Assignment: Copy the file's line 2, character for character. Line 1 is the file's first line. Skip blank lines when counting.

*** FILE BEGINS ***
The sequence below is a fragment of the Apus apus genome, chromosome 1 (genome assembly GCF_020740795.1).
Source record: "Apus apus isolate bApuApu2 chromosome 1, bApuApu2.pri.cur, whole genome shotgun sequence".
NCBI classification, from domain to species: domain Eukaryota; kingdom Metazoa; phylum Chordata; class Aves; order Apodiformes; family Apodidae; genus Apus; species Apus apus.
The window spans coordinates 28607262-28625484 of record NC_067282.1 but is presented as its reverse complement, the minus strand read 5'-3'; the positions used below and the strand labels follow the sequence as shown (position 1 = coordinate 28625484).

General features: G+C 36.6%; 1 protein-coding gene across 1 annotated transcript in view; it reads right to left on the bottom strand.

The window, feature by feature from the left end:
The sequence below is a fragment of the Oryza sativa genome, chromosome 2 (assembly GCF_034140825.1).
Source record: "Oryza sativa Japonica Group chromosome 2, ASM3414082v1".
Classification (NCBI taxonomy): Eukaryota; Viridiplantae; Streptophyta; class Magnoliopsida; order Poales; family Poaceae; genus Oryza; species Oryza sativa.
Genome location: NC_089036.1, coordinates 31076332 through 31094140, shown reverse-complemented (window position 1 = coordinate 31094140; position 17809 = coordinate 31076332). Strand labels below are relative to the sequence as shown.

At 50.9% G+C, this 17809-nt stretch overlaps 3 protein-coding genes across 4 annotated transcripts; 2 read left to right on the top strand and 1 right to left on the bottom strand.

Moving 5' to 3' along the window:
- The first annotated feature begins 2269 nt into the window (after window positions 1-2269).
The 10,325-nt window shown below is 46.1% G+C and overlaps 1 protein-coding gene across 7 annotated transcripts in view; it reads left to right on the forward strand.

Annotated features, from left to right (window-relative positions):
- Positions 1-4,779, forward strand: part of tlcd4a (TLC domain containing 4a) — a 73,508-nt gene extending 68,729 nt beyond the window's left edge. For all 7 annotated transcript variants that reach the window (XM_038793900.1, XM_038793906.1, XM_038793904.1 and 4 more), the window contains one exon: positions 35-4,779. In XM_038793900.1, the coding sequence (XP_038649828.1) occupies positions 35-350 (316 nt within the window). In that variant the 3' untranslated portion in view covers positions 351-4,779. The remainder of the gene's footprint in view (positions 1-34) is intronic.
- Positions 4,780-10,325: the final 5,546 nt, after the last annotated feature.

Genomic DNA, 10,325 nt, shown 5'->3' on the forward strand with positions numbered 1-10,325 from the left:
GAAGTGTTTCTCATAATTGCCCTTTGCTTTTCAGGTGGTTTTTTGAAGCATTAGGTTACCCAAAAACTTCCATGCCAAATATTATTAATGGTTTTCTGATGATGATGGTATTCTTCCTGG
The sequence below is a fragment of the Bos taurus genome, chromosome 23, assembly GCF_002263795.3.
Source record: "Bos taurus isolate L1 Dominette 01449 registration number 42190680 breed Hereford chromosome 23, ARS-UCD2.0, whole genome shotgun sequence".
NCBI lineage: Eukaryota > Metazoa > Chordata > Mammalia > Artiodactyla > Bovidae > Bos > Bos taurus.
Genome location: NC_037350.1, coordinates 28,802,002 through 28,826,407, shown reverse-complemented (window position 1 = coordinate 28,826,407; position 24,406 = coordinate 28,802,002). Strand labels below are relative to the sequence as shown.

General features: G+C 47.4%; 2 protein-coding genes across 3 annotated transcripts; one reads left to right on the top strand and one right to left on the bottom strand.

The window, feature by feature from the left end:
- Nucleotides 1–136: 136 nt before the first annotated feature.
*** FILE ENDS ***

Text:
Source record: "Apus apus isolate bApuApu2 chromosome 1, bApuApu2.pri.cur, whole genome shotgun sequence".